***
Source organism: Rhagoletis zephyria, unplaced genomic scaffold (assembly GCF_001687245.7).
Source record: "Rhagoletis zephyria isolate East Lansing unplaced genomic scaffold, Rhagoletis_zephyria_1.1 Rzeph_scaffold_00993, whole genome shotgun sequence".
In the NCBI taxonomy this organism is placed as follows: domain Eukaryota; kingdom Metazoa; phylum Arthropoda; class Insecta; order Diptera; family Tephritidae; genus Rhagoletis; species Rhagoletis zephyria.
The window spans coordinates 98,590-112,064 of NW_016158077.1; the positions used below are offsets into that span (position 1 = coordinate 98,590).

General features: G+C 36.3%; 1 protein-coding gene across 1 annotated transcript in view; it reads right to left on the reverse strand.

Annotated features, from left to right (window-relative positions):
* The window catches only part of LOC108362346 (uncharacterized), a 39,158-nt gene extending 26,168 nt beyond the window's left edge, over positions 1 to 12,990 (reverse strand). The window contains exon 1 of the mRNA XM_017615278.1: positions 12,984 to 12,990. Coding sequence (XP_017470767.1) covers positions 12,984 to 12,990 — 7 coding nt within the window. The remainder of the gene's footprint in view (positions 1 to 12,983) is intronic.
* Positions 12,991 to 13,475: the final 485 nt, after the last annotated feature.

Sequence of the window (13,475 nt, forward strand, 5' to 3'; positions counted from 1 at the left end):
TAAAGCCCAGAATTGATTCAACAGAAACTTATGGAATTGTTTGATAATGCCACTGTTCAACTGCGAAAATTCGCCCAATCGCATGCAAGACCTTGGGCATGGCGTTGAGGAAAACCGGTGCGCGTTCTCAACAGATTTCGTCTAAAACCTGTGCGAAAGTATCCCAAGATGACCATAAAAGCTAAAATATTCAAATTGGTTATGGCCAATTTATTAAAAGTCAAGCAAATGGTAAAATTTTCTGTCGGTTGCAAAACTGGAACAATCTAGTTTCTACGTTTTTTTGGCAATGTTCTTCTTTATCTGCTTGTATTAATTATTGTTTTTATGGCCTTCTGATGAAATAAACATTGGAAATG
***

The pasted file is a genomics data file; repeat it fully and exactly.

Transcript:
Source organism: Rhagoletis zephyria, unplaced genomic scaffold (assembly GCF_001687245.7).
Source record: "Rhagoletis zephyria isolate East Lansing unplaced genomic scaffold, Rhagoletis_zephyria_1.1 Rzeph_scaffold_00993, whole genome shotgun sequence".
In the NCBI taxonomy this organism is placed as follows: domain Eukaryota; kingdom Metazoa; phylum Arthropoda; class Insecta; order Diptera; family Tephritidae; genus Rhagoletis; species Rhagoletis zephyria.
The window spans coordinates 98,590-112,064 of NW_016158077.1; the positions used below are offsets into that span (position 1 = coordinate 98,590).

General features: G+C 36.3%; 1 protein-coding gene across 1 annotated transcript in view; it reads right to left on the reverse strand.

Annotated features, from left to right (window-relative positions):
* The window catches only part of LOC108362346 (uncharacterized), a 39,158-nt gene extending 26,168 nt beyond the window's left edge, over positions 1 to 12,990 (reverse strand). The window contains exon 1 of the mRNA XM_017615278.1: positions 12,984 to 12,990. Coding sequence (XP_017470767.1) covers positions 12,984 to 12,990 — 7 coding nt within the window. The remainder of the gene's footprint in view (positions 1 to 12,983) is intronic.
* Positions 12,991 to 13,475: the final 485 nt, after the last annotated feature.

Sequence of the window (13,475 nt, forward strand, 5' to 3'; positions counted from 1 at the left end):
TAAAGCCCAGAATTGATTCAACAGAAACTTATGGAATTGTTTGATAATGCCACTGTTCAACTGCGAAAATTCGCCCAATCGCATGCAAGACCTTGGGCATGGCGTTGAGGAAAACCGGTGCGCGTTCTCAACAGATTTCGTCTAAAACCTGTGCGAAAGTATCCCAAGATGACCATAAAAGCTAAAATATTCAAATTGGTTATGGCCAATTTATTAAAAGTCAAGCAAATGGTAAAATTTTCTGTCGGTTGCAAAACTGGAACAATCTAGTTTCTACGTTTTTTTGGCAATGTTCTTCTTTATCTGCTTGTATTAATTATTGTTTTTATGGCCTTCTGATGAAATAAACATTGGAAATG